• Garden Tip: In my travels, I have inspected the poinsettias offered up for sale at the grocery stores and in the box stores. I cannot help myself. I have to look. Sadly, there are many, many poor quality plants in the market place. The race to the bottom of the price barrel has lowered the bar for a quality plant. Those places that are flogging $4.99 poinsettias, are selling plants that have been grown so close together to maximize space that they have little structural strength. If that is acceptable to you, there are many choices available.

• The start of Christmas: We all have our triggers that alert us to the beginning of Christmas. For some of us, it is a sound, a smell or something to eat. For me, Christmas begins with The Rotary Carol Festival that has been operating for seventy years at Knox Metropolitan Church, downtown. I was there in the first grade, with Miss Patterson’s class of 1957. My hair had enough Brylcream in it to lube a battleship and I was wearing a red sweater over a white shirt with a black bow tie. I was under clear instructions from my mother to do nothing that would bring shame onto the family. After all of these years, it is still the start of The Christmas season for me.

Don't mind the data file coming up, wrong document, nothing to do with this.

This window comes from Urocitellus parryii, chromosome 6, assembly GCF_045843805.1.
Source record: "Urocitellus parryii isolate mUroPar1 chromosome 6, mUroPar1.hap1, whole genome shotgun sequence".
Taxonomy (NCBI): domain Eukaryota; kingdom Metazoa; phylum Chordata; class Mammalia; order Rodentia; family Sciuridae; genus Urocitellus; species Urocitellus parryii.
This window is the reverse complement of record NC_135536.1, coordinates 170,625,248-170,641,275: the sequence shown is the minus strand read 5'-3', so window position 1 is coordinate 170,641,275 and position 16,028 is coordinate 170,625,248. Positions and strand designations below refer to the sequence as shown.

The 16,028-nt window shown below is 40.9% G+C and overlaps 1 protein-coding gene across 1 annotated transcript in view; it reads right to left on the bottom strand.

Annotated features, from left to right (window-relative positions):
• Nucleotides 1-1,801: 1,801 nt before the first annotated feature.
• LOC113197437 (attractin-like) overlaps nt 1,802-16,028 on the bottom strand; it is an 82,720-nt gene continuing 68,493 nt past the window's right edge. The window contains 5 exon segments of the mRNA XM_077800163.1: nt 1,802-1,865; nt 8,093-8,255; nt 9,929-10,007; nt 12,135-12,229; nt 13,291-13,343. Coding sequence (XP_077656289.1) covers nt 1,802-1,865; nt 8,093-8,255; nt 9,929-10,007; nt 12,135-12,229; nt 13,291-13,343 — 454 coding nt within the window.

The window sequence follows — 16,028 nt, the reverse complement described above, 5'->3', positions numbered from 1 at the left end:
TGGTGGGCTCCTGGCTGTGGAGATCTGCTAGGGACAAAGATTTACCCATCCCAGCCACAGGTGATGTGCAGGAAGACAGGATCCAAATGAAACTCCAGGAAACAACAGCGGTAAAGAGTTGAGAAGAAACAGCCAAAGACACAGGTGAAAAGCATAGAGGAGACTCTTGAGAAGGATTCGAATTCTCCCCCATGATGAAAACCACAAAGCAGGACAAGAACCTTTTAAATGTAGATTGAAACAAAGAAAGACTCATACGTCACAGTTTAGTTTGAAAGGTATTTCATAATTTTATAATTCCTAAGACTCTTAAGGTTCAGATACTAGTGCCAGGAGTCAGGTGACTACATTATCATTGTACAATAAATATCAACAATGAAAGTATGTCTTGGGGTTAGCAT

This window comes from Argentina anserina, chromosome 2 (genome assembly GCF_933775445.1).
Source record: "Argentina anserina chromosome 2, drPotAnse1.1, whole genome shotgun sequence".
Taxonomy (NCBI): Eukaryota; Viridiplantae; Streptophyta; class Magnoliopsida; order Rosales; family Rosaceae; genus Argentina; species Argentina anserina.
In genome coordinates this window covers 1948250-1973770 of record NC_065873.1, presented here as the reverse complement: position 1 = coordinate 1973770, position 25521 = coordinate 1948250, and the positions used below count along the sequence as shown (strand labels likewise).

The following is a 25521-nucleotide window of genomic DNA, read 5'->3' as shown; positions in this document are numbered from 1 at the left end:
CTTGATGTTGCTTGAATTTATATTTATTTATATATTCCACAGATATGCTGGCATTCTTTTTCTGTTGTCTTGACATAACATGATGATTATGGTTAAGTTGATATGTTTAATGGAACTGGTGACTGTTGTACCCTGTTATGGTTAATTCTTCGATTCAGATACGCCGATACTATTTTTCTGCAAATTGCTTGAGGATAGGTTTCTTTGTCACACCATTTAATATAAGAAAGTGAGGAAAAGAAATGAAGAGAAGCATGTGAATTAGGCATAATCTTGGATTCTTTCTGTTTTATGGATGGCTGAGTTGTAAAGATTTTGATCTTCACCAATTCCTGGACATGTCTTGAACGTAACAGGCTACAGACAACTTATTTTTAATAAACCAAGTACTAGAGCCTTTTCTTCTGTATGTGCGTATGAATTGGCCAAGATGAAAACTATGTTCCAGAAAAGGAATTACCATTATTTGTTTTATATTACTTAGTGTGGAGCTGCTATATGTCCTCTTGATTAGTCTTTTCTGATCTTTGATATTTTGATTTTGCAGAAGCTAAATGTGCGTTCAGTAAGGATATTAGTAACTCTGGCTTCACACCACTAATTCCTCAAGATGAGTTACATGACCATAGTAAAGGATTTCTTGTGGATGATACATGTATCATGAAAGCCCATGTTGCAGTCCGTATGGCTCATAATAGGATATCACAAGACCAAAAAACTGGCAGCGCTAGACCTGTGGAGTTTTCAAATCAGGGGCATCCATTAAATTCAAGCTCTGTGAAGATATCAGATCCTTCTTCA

• An incredible choir: I listen to all of these wonderful choirs every year at Knox and I enjoy each and every one of them. Having written that, The Luther College High School Choir has stood out every year and this Festival was no different. Their choral singing is well rehearsed and they take on the challenge of complicated arrangements that most choirs could not handle. I don’t’ have any contact with the school so if some reader wishes to pass along my accolades, please feel free to do so.